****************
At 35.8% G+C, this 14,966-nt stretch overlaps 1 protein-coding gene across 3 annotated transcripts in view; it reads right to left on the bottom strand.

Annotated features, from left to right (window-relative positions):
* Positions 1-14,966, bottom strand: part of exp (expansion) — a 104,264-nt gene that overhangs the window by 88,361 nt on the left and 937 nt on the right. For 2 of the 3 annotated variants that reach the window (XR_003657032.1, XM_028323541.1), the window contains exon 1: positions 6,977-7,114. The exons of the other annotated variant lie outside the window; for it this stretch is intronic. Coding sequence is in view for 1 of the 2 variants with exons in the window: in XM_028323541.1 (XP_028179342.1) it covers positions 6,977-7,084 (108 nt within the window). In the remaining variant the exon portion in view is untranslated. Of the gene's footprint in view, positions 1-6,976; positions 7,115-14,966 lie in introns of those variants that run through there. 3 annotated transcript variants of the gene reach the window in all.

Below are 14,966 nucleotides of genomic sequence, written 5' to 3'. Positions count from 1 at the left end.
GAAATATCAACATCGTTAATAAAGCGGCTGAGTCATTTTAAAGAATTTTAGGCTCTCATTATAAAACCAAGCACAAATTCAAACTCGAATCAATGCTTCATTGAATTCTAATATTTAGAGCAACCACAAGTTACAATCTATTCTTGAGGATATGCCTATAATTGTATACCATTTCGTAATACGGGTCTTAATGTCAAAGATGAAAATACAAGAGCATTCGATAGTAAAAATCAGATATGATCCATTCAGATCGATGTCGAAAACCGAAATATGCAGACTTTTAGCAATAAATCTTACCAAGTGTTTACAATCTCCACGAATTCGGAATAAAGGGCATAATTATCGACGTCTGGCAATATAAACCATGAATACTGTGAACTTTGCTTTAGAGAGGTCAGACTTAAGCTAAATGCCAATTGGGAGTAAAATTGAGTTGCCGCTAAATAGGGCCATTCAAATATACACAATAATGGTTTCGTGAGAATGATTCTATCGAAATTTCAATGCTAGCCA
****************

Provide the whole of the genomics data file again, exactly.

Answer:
At 35.8% G+C, this 14,966-nt stretch overlaps 1 protein-coding gene across 3 annotated transcripts in view; it reads right to left on the bottom strand.

Annotated features, from left to right (window-relative positions):
* Positions 1-14,966, bottom strand: part of exp (expansion) — a 104,264-nt gene that overhangs the window by 88,361 nt on the left and 937 nt on the right. For 2 of the 3 annotated variants that reach the window (XR_003657032.1, XM_028323541.1), the window contains exon 1: positions 6,977-7,114. The exons of the other annotated variant lie outside the window; for it this stretch is intronic. Coding sequence is in view for 1 of the 2 variants with exons in the window: in XM_028323541.1 (XP_028179342.1) it covers positions 6,977-7,084 (108 nt within the window). In the remaining variant the exon portion in view is untranslated. Of the gene's footprint in view, positions 1-6,976; positions 7,115-14,966 lie in introns of those variants that run through there. 3 annotated transcript variants of the gene reach the window in all.

Below are 14,966 nucleotides of genomic sequence, written 5' to 3'. Positions count from 1 at the left end.
GAAATATCAACATCGTTAATAAAGCGGCTGAGTCATTTTAAAGAATTTTAGGCTCTCATTATAAAACCAAGCACAAATTCAAACTCGAATCAATGCTTCATTGAATTCTAATATTTAGAGCAACCACAAGTTACAATCTATTCTTGAGGATATGCCTATAATTGTATACCATTTCGTAATACGGGTCTTAATGTCAAAGATGAAAATACAAGAGCATTCGATAGTAAAAATCAGATATGATCCATTCAGATCGATGTCGAAAACCGAAATATGCAGACTTTTAGCAATAAATCTTACCAAGTGTTTACAATCTCCACGAATTCGGAATAAAGGGCATAATTATCGACGTCTGGCAATATAAACCATGAATACTGTGAACTTTGCTTTAGAGAGGTCAGACTTAAGCTAAATGCCAATTGGGAGTAAAATTGAGTTGCCGCTAAATAGGGCCATTCAAATATACACAATAATGGTTTCGTGAGAATGATTCTATCGAAATTTCAATGCTAGCCA